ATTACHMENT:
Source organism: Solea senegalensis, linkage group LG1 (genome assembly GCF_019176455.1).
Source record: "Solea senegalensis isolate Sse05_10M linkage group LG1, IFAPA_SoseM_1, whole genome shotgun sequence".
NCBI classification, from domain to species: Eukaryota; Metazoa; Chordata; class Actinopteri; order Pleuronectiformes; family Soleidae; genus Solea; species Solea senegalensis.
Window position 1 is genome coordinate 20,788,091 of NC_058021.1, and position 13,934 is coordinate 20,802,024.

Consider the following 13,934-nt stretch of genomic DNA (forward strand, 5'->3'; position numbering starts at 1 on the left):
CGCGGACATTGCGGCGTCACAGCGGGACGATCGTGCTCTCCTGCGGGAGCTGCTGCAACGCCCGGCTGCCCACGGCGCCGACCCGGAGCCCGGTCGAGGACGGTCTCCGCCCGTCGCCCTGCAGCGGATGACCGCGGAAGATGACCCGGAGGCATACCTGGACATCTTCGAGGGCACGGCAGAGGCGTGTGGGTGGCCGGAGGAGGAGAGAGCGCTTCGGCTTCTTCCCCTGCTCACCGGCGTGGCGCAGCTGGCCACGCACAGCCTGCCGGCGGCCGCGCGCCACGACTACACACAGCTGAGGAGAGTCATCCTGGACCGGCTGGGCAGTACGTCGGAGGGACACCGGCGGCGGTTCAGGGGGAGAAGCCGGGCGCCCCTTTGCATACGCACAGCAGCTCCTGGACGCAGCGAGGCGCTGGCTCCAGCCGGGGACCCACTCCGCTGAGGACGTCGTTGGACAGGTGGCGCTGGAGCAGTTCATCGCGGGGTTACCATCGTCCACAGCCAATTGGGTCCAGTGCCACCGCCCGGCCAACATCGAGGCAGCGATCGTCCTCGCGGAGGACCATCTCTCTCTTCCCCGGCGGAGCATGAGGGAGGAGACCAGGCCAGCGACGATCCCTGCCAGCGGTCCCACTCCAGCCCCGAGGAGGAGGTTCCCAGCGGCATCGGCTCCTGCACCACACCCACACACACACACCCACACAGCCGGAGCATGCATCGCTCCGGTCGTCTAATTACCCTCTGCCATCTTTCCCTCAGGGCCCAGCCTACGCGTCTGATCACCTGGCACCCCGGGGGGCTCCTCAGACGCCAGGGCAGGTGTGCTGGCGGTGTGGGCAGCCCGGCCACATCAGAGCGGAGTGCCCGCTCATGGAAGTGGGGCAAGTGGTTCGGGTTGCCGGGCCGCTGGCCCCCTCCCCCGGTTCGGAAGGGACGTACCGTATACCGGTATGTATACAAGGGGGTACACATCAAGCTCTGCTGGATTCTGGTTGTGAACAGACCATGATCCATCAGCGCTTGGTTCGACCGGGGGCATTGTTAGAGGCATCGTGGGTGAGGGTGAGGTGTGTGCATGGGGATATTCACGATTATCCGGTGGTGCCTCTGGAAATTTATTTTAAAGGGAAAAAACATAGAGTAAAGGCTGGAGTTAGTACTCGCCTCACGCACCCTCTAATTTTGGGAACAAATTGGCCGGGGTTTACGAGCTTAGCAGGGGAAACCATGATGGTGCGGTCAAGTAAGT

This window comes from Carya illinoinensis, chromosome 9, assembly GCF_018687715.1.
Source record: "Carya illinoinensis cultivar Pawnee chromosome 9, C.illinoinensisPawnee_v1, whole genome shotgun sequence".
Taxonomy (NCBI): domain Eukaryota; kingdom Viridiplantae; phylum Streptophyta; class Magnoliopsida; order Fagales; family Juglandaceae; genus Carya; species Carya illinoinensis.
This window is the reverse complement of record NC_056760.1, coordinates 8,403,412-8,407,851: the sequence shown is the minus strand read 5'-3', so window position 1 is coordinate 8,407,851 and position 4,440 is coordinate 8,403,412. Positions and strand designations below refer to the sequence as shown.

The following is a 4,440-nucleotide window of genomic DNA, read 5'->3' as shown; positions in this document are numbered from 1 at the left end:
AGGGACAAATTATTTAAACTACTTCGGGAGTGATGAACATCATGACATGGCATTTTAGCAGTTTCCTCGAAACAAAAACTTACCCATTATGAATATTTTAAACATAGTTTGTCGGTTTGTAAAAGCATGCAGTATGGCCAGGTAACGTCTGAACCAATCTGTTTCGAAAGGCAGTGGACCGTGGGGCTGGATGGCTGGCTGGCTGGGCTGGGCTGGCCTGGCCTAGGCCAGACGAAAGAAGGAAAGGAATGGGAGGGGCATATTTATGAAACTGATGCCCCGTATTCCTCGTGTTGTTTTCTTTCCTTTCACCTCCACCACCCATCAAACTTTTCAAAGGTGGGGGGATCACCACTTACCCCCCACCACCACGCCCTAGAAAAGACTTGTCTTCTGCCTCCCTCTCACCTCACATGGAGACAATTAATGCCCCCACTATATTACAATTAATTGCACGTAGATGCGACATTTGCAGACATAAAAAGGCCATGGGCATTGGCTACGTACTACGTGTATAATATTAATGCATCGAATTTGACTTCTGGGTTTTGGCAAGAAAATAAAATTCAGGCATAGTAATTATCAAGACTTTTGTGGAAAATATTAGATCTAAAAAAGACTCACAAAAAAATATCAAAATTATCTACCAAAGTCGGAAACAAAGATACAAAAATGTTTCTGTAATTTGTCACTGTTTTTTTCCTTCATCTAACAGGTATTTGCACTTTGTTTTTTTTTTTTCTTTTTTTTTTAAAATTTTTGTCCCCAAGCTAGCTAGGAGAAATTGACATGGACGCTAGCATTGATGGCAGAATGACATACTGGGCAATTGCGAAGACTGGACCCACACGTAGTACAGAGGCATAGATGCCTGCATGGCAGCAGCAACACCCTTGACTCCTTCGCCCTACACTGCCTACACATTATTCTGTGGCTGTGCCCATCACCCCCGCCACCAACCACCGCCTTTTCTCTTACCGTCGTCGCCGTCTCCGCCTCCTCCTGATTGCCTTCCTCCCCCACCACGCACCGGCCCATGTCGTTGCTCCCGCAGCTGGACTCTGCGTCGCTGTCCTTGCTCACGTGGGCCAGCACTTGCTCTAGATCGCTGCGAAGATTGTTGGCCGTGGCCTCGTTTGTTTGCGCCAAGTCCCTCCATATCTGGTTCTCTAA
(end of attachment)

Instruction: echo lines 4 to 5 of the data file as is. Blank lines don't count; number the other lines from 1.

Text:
Window position 1 is genome coordinate 20,788,091 of NC_058021.1, and position 13,934 is coordinate 20,802,024.

Consider the following 13,934-nt stretch of genomic DNA (forward strand, 5'->3'; position numbering starts at 1 on the left):